For years, I declared myself as a Buddhist in census forms. But lately I am not even comfortable with that. There are many aspects of Buddhism that I don’t agree with or subscribe to. My parents warned me of the dangers of succumbing to the exterior or sociological aspects of a religion, as opposed to pursuing a soteriological goal. I don’t value Buddhist institutions, art, historical places (any more than non-Buddhist manifestations). If I visit a temple or monastery, it will be strictly as a tourist, and I do not participate in any rituals or ceremonies. I even reject the 3 refuges and the precepts. None of these have the slightest relevance to me.

You are one of the few Buddhist monastics that I truly have respect for. I admire your diligence, critical thinking, desire for truth, knowledge, and skills. Your journey has been an extraordinary one, and I value what you have produced. I don’t always agree with you, but I respect your views. I may not bow in your presence, but it doesn’t mean I don’t hold you in high regard compared to those that do.


This issue makes me to compare Master Yin Shun with your unwanted boxes (who is in the Theravada tradition but also a follower of early Buddhism, not just a Theravadin).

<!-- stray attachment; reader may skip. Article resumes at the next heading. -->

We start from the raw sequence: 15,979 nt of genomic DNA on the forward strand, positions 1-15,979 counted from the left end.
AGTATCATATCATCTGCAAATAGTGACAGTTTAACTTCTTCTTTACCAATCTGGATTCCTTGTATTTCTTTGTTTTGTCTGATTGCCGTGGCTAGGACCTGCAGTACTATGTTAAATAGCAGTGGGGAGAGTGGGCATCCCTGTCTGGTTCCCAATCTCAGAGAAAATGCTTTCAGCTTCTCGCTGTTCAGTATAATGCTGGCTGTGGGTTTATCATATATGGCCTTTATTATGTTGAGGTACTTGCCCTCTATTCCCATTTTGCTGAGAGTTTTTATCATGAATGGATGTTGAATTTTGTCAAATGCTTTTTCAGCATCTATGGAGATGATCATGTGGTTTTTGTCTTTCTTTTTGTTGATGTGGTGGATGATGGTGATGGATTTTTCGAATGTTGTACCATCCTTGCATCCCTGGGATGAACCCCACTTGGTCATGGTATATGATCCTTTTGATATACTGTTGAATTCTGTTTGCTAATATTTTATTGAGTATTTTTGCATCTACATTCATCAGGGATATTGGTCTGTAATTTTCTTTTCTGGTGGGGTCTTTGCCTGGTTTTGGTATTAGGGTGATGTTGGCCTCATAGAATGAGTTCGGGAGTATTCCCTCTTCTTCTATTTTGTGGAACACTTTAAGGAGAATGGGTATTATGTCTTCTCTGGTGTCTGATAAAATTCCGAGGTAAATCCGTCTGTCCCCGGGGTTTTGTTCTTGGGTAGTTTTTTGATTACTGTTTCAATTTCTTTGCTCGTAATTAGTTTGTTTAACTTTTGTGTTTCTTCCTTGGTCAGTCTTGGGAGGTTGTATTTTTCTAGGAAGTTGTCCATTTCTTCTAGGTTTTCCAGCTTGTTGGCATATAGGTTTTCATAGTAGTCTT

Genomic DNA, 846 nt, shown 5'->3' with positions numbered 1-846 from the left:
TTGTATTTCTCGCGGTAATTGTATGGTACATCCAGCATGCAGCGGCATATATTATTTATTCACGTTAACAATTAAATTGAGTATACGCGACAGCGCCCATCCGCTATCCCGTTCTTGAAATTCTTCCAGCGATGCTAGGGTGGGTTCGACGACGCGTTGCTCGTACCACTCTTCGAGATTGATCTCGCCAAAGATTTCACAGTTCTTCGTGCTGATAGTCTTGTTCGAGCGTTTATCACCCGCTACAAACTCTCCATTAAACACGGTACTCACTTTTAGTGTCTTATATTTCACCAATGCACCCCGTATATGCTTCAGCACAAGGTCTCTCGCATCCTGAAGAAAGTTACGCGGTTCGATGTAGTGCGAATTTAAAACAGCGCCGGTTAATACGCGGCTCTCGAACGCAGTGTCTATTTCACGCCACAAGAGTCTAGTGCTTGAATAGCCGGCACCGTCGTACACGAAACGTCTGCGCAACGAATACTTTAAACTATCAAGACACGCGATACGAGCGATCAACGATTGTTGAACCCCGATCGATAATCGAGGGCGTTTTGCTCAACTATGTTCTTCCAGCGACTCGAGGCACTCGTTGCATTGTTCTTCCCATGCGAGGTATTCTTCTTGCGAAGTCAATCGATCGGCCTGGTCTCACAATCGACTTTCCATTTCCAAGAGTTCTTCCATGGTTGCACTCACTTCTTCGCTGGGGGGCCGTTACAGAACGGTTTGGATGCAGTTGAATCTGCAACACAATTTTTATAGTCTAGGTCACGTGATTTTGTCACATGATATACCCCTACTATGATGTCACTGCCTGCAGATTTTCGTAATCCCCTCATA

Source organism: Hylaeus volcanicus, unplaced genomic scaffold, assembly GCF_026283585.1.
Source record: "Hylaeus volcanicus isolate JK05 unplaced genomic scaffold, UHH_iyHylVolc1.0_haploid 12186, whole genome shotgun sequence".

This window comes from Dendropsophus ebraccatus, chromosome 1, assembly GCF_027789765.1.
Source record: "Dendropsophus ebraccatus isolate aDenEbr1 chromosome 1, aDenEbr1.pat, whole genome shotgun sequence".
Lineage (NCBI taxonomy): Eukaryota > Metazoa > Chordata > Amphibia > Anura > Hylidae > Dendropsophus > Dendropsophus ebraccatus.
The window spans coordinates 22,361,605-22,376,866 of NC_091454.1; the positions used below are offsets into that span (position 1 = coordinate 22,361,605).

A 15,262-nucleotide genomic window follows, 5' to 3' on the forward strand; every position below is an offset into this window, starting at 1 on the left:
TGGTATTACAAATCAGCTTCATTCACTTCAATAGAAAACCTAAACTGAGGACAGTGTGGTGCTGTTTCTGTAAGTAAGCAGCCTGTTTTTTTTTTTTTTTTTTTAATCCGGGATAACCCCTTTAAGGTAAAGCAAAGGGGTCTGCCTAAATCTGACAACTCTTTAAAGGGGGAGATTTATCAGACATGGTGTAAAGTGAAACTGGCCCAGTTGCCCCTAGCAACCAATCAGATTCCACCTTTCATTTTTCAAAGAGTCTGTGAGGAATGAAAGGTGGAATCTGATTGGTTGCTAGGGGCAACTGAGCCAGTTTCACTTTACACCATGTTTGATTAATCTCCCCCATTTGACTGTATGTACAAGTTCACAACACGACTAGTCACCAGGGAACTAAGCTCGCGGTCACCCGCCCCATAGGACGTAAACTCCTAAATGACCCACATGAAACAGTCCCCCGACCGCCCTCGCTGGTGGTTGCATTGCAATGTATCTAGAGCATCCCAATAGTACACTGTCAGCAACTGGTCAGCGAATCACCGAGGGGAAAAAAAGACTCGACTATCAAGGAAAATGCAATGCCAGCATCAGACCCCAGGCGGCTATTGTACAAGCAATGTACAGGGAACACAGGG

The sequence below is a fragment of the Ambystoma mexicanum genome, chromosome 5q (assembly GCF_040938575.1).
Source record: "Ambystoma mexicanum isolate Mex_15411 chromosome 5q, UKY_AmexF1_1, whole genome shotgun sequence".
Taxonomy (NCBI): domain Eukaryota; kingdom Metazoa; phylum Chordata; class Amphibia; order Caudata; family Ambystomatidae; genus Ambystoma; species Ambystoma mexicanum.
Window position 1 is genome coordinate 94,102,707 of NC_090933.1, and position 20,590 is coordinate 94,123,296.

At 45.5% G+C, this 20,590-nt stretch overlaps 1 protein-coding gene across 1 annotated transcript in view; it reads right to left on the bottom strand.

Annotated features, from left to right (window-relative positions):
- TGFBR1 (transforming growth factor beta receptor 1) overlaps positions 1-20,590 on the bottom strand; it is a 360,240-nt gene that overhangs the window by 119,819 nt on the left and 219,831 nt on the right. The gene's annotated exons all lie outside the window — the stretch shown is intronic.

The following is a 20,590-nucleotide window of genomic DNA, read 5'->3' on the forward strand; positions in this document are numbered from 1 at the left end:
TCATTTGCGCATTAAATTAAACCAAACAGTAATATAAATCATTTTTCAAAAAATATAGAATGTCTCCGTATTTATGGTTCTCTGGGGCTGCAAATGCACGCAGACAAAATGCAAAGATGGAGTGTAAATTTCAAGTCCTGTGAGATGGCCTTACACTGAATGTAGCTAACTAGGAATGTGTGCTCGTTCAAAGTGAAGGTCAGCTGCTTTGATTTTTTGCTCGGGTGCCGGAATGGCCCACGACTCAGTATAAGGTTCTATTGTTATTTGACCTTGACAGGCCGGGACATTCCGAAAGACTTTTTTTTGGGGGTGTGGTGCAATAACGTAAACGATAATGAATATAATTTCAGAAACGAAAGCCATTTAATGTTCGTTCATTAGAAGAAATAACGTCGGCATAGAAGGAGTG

When Ven. Yin Shun published his books/articles on Agama or early Buddhism to remark critically on some Chinese Buddhist traditions, some Chinese Buddhists strongly criticised him as a Chinese monk but rejected both Chinese and Mahayana Buddhism. This had given him some levels of stress, although he had responded to them successfully.

Ven. Yin Shun is a Chinese Mahayana monk, but he is also a follower of early Buddhism based on EBTs, particularly Samyukta/Samyutta sutras (相應教 saṃyukta-kathā).

Ven. Yin Shun also comments critically on Pali/Theravada tradition.


15 posts were split to a new topic: Are the precepts essential?

LOL, this was the best :slight_smile: :joy: :pray:


What’s the joke?

(More text so I can post)

Not really meant to be a joke. Just kindly explaining my fluidity in perceiving Dhamma and it’s provisional Vehicles. But maybe there’s more to it than that. Breaking out of the mold, I hope it can be a nice thing to say, and maybe even inspire someone. Namaste. :heart:


You’re definitely following in Kalupahana’s footsteps here, his work, especially later work, is most recommended.

Something we have in common, because I also don’t bow in my presence!

Indeed. I think there are many who feel like this. It is rare, though, to find someone in such a position of respect and seniority as Yin Shun to be suggesting ideas that are so challenging.